Equitable Access Programs give students Day One access to all necessary digital and physical course materials--here's how to make yours a success

10 best practices for an Equitable Access Program


Equitable Access Programs give students Day One access to all necessary digital and physical course materials--here's how to make yours a success

How to Manage a Successful Equitable Access Program:

  1. How to Market Your Program to Students. The more robust your program is for students, the more acceptance it will receive from students. Marketing bullet points include convenience, everything included in tuition and fees, Day One Access for all students in all degree programs, scan-and-go for physical course materials, log-in-and-learn for digital, and free shipping for all physical course materials through students’ course materials websites. Marketing of the price should be avoided as counterproductive.
  2. How to Manage Physical Course Materials. Many programs at the university level with high enrollments implement a digital-first approach, often 75 percent or more being digital course materials. Use of digital materials involves less labor and initial course materials costs. This would average to a lower Equitable Access fee per student. However, use of primarily physical course materials is workable in an Equitable Access Program if the recycling of those materials is maximized each semester. In these cases, it is best if your course materials system uses serial barcodes, integrated with your POS system, so you can scan and track those course materials to individual students. Require the return of all physical course materials, but only fine and charge students for course materials that can be reused semester to semester, if those materials are not returned by the student. A message of recycling everything is a positive environmental message.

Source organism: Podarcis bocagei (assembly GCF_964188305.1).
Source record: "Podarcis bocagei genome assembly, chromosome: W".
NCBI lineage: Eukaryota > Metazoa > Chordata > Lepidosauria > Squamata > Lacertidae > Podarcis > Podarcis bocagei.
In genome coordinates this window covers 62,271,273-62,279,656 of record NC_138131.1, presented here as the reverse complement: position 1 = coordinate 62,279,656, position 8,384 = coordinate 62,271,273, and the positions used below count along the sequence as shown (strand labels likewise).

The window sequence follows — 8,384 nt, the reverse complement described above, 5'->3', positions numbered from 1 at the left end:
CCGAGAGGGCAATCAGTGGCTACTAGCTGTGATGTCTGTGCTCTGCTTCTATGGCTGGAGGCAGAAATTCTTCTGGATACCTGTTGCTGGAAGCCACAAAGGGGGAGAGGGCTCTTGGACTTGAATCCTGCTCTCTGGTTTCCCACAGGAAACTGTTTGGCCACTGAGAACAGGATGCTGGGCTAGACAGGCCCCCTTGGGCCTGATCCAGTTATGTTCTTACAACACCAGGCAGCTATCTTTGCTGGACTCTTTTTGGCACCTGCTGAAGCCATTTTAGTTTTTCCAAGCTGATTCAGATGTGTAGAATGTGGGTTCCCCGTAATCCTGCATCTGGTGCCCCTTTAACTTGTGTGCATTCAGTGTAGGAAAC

3. How to Manage Digital Course Materials. There are several digital billing and publisher access providers, such as Redshelf and Vital Source, amongst others. Choose your current provider or one that can successfully integrate with your school’s Learning Management System. When the provider bills is critical to the success of your program–generally the later the better. It should not be before the drop date with a refund for students, or, even more effectively, at Census, when students’ credit hour enrollment is locked in for financial aid purposes, normally around a month after classes start. Have a process in place that determines the accuracy of the digital billing by comparing to actual current enrollment for every student in every class in the program. Details matter!
  4. How to Manage Required Course Supplies. Required course supplies can be physical labs, uniforms, or other supplies. Serialize barcode what you can of these supplies and require the return of anything reusable. However, some supplies or books may be checked-out until graduation, such as in nursing. Have a policy that says you recycle everything, because sometime those items come back unused, and you can reuse them for the next student.
  5. How to Manage the Money. Make sure the per credit hour fee is set up so the revenue is credited to the college store revenue budget account. If the college store is paying the invoices for course materials, you will need to offset those expenses against revenue, and gauge how well your program is doing financially. When you are setting the fee students will pay per credit hour, it is best to be too high rather than too low, then next year you can decrease the fee. Follow the money and you can have a successful Equitable Access Program.

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